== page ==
The one caveat depends on the financial position of the fund, it’s possible that future benefits could be cut.

I’d be wary of anyone saying a BOB would be a better option unless there was compelling evidence that the scheme was in financial difficulty.
That is what I was wondering Cameo, would the DB scheme pay better than taking the transfer value and trying to buy an annuity yourself?
 

Cameo

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120
if i was you I would compare what the expected income from the DB scheme is against

the annuity payable based on current open market rates is, I’d assume no future growth rate in transfer value but use your age in 3 years time. (and spouse’s if applicable)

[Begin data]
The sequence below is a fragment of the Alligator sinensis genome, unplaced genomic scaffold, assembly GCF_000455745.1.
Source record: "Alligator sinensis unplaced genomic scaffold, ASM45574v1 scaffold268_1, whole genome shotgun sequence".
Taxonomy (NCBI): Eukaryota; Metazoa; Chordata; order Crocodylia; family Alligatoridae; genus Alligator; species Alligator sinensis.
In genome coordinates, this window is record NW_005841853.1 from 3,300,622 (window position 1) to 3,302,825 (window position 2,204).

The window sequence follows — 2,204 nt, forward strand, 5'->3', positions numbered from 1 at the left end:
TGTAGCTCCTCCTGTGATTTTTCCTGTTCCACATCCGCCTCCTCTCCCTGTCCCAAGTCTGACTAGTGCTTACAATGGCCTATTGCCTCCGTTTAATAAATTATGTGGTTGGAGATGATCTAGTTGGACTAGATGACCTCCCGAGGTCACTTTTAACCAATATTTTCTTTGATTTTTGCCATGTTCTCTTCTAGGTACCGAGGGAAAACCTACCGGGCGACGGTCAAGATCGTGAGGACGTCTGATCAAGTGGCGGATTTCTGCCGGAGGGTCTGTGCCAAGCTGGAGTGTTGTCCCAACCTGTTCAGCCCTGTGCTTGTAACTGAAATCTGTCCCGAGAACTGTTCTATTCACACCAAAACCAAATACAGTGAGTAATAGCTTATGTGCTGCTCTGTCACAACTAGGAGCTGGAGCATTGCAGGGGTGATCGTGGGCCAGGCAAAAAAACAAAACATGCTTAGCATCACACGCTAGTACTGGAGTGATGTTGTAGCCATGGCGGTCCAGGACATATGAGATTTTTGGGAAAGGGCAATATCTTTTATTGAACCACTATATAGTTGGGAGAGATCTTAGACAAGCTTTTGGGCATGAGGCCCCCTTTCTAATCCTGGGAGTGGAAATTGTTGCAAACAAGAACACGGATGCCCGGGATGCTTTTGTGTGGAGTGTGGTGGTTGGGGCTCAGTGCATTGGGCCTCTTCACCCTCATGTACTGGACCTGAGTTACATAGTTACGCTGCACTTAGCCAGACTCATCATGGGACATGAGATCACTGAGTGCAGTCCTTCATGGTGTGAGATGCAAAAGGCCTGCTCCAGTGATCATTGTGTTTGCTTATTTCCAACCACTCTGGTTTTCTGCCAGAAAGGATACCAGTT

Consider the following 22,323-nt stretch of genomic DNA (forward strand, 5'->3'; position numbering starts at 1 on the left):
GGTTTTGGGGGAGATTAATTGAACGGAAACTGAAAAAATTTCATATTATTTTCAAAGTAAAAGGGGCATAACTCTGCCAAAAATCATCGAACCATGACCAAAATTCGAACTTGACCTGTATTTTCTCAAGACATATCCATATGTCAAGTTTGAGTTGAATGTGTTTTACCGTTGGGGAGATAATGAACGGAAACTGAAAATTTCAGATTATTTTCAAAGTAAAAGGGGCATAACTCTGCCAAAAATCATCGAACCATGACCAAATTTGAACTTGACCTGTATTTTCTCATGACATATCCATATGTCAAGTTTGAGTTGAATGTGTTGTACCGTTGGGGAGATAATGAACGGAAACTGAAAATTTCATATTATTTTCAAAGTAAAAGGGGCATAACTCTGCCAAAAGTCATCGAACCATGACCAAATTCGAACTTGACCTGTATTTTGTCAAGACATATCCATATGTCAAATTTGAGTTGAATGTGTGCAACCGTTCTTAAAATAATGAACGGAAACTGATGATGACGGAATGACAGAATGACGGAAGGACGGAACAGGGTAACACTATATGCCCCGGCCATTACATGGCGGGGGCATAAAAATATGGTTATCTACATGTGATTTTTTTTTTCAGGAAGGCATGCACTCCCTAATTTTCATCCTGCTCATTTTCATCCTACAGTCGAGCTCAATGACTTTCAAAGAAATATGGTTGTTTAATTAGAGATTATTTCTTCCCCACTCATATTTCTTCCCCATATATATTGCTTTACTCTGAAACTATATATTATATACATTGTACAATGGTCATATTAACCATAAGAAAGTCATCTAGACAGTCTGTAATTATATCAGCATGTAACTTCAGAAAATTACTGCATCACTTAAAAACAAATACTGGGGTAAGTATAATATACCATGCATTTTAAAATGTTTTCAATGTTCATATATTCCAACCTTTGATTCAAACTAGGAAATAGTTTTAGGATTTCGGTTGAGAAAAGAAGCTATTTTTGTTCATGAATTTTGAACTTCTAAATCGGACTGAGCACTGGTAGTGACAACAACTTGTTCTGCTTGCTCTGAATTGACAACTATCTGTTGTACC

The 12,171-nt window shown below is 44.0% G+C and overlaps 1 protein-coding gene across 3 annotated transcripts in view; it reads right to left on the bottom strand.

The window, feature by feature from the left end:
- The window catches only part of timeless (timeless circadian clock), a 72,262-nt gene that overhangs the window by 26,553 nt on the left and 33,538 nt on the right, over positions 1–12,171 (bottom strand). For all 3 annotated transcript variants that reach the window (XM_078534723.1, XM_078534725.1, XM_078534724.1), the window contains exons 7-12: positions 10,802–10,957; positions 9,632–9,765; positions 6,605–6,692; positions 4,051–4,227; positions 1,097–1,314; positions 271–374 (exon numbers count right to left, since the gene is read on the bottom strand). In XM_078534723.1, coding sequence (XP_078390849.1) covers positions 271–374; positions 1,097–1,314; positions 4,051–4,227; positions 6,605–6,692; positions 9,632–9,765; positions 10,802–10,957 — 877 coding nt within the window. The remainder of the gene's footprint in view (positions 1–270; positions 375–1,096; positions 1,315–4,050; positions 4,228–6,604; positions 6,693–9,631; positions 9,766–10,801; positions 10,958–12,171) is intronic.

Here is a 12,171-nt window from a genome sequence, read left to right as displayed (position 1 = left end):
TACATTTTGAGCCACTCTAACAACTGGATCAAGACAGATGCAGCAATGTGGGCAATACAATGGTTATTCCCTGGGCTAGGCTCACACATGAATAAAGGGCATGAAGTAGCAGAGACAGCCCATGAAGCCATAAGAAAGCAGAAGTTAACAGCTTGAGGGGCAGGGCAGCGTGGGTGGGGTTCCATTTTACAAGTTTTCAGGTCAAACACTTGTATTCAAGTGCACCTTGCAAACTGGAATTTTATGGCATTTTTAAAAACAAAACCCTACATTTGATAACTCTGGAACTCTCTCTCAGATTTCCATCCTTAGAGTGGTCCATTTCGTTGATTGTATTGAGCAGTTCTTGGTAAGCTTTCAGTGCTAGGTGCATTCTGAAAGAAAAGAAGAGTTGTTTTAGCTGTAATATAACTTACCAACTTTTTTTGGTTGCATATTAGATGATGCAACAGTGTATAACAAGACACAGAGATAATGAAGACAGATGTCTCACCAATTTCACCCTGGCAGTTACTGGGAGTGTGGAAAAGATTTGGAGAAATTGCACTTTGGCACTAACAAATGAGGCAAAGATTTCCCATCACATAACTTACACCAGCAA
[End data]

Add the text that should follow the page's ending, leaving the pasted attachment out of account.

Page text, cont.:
but as per some other comments; you need to consider marital status. for exampe if you are single a single life rate may be better than what the scheme offers if it assumes a spouses pension

that would be my starting point but I’d also get profission all advice, I would not invest the BOB in anything risky if you need the income in three years time.
 

Conan

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1,180
One possible point to bear in mind is that if the TV could be transferred to a PRSA (subject to certain conditions), on retirement you could possibly take 35% of the fund value as a lump sum (tax free up to €200,000) which might be higher than the equivalent lump sum under the DB Scheme. With the balanced you can either buy an Annuity or invest in an ARF. This might only be worth considering if the 25% tax free is significantly higher than the Scheme lump sum. Again, expert advice might be required.